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Glaris P.,Thales Alenia | Glaris P.,CNRS Le Mans Institute of Molecules and Materials | Coulon J.-F.,ECAM RENNES Louis de Broglie | Dorget M.,Thales Alenia | Poncin-Epaillard F.,CNRS Le Mans Institute of Molecules and Materials
Composites Part B: Engineering | Year: 2015

Two routes for the grafting of fluorinated molecules to an epoxy resin were studied. The first one deals with the grafting of the liquid-state resin whereas the second one is focused on the grafting onto the solid-state resin. These grafting reactions were shown to be similar as studied through FTIR and XPS spectroscopies. However, it appears that the grafting onto the solid-state resin is limited by the curing advancement. N2 plasma-activation was used to solve this drawback and enhanced the grafting yield. This grafting improvement was mainly explained in terms of the surface wetting improvement and the attachment of nitrogen containing groups at the surface of the treated resin. © 2014 Elsevier Ltd. All rights reserved. Source


Glaris P.,Thales Alenia | Glaris P.,CNRS Le Mans Institute of Molecules and Materials | Coulon J.F.,ECAM RENNES Louis de Broglie | Dorget M.,Thales Alenia | Poncin-Epaillard F.,CNRS Le Mans Institute of Molecules and Materials
Composites Part B: Engineering | Year: 2015

Driving forces, responsible for the migration of a fluorinated additive added to a thermoset resin, toward the air/solid interface, were investigated. On this subject, the surface chemistry as characterized by XPS analyses was compared to theoretical models based on the rheological properties of the blend. It appears that the migration of the fluorinated molecules toward the surface cannot be described by a conventional diffusion model. A second model derived from the latter suits better to the experimental data and should be presented as another proof that additional motion forces drive the fluorine molecules migration in curing epoxy resin. ©2014 Elsevier Ltd. All rights reserved. Source


Skrzypczak A.,ECAM RENNES Louis de Broglie | Palicot J.,Supelec | Siohan P.,Orange S.A.
International Journal of Communication Networks and Distributed Systems | Year: 2012

The cognitive radio idea consists in the exploitation of spectral resources that are unused by a licensed user within a telecommunication standard. After having detected these available frequency bands by some sensing technique, our work takes a stand on the spectrum access problem. This issue requires some constraints on the modulation that must be taken into account. The flexibility in frequency offered by a multicarrier modulation (MCM) then represents a strong advantage which, in addition, can be fully exploited by the OFDM/OQAM modulation. Indeed, the fact that well localized frequency pulse shapes can be employed makes this modulation attractive for an optimised dynamic spectrum insertion. OFDM/OQAM and OFDM-based solutions are finally tested considering two different transmission scenarios. In both scenarios, it is shown that, for OFDM/OQAM, the time-frequency localisation criterion leads to a short prototype filter, satisfying a good compromise in terms of complexity/performance and also leads at the same time to a better peak-to-average power ratio (PAPR) distribution when compared to an analogue windowed OFDM scheme. © 2012 Inderscience Enterprises Ltd. Source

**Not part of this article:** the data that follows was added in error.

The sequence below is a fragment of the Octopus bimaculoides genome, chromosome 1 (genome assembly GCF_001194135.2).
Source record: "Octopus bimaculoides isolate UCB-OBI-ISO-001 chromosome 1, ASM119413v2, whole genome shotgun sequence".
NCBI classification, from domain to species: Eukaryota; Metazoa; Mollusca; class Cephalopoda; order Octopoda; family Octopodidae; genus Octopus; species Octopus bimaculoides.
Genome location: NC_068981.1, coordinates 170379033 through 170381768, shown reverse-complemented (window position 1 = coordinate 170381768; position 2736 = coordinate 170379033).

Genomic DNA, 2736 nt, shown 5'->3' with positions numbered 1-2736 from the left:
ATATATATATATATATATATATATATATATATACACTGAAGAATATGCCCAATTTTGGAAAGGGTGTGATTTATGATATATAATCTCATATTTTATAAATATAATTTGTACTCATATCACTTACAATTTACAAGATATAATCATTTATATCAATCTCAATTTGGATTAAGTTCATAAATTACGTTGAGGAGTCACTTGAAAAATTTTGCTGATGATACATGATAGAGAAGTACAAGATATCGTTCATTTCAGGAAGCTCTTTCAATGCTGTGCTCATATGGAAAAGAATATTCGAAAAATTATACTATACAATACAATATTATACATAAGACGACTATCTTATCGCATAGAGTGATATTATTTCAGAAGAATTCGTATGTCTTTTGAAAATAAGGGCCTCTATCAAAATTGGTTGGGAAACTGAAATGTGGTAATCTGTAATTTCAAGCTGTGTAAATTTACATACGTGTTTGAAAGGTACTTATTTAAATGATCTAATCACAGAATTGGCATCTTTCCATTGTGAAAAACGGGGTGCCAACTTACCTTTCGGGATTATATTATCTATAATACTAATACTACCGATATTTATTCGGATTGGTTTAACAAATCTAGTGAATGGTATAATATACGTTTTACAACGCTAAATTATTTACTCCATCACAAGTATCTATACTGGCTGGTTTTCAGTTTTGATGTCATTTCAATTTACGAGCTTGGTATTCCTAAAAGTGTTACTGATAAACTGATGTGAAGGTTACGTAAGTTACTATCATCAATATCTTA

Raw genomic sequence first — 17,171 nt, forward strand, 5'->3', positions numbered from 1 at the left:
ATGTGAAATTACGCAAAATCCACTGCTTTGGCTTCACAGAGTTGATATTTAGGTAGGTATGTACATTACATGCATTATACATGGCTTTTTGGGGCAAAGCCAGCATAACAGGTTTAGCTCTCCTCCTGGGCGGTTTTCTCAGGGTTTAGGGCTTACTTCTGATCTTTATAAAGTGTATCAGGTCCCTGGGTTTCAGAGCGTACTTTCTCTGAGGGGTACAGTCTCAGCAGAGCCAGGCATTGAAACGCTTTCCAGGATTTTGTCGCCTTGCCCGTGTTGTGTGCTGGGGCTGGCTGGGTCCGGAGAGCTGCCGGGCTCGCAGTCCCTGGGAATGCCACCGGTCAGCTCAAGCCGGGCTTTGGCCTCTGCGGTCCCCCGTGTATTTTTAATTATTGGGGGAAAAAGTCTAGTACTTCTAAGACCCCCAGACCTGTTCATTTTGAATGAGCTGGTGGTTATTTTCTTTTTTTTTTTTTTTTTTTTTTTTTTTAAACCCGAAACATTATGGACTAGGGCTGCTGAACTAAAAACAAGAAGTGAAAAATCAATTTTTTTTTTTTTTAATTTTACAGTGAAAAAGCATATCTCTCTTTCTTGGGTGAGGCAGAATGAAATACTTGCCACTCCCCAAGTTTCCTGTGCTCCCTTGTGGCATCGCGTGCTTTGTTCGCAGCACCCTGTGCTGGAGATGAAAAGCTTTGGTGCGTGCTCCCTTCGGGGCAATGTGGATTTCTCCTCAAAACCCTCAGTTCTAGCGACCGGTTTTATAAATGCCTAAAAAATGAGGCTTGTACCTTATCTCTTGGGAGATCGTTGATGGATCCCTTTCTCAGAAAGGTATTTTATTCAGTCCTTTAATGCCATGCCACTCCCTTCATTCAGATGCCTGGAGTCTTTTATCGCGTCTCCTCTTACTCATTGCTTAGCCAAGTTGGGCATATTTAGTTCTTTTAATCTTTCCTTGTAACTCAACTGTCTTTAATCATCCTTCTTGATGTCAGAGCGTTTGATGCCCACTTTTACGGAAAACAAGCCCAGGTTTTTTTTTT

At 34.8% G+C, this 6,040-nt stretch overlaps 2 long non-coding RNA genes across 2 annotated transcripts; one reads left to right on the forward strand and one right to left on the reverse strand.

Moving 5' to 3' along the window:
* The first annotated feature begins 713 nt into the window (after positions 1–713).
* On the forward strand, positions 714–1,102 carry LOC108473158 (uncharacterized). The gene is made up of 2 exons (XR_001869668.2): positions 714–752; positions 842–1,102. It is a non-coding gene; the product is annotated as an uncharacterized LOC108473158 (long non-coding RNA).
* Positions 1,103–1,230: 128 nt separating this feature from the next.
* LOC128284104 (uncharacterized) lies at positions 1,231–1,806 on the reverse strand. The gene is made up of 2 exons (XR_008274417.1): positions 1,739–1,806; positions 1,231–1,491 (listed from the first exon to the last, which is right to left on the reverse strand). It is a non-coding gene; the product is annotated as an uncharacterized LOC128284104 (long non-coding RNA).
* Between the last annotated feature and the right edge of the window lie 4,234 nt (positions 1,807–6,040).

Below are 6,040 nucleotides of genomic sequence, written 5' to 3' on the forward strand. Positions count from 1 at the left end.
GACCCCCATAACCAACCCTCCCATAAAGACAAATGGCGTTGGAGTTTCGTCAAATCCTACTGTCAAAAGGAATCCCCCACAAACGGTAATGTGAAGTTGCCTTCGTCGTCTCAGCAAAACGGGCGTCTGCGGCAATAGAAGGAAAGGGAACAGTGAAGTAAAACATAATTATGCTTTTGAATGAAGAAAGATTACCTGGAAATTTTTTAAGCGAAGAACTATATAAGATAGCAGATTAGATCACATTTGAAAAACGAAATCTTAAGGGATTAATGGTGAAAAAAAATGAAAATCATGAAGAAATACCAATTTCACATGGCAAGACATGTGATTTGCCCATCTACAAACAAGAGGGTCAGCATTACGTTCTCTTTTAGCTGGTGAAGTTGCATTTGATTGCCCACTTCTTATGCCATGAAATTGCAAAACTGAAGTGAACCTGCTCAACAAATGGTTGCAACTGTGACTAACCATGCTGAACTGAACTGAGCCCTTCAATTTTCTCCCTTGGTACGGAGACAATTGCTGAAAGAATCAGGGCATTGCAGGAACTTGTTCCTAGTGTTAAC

Glaris P.,Thales Alenia | Glaris P.,CNRS Le Mans Institute of Molecules and Materials | Coulon J.-F.,ECAM RENNES Louis de Broglie | Dorget M.,Thales Alenia | Poncin-Epaillard F.,CNRS Le Mans Institute of Molecules and Materials
Composites Part B: Engineering | Year: 2014

The aim of this work is to decrease the adhesion between a cured modified epoxy-based substrate and an in situ cured virgin epoxy-based piece. The effect of perfluorinated additives on the non-adhesion output is investigated through an adapted pull-off test. It appears that additive migration initiates the surface fluorination. Longer the fluorinated chain is, higher the surface fluorination is and weaker the adhesion strength is. The weak chemical affinity between these two epoxy resins is shown to be mainly responsible for these results leading to an adhesive rupture. © 2014 Elsevier Ltd. All rights reserved. Source


Diot G.,Institute Maupertuis | Koudri-David A.,CNRS Civil and Mechanical Engineering Laboratory | Walaszek H.,CETIM de Senlis | Guegan S.,CNRS Civil and Mechanical Engineering Laboratory | Flifla J.,ECAM RENNES Louis de Broglie
Journal of Nondestructive Evaluation | Year: 2013

Embedded welding defects, such as porosities and cracks, are generally formed during aluminium laser welding. It is challenging to test these defects with current non-destructive evaluation (NDE) methods. This work features the creation of defects and their study with the help of NDE methods. The chosen method should be able to detect porosities in lap-welded sheets of 5754 aluminium alloys. The welding process is described and the samples were first characterised with X-ray techniques to choose those containing defects of various sizes and densities. Secondly, these welds were tested with the Laser Ultrasonic Technique (LUT). The first results show that LUT gives defect signatures. Based on raw measurements only, our results show that it is difficult to give any precise description of the defects' size or position. To aid in the interpretation of the results, a frequency-bandwidth analysis has been performed because of the broadband nature of laser ultrasonic signals. © 2013 Springer Science+Business Media New York. Source

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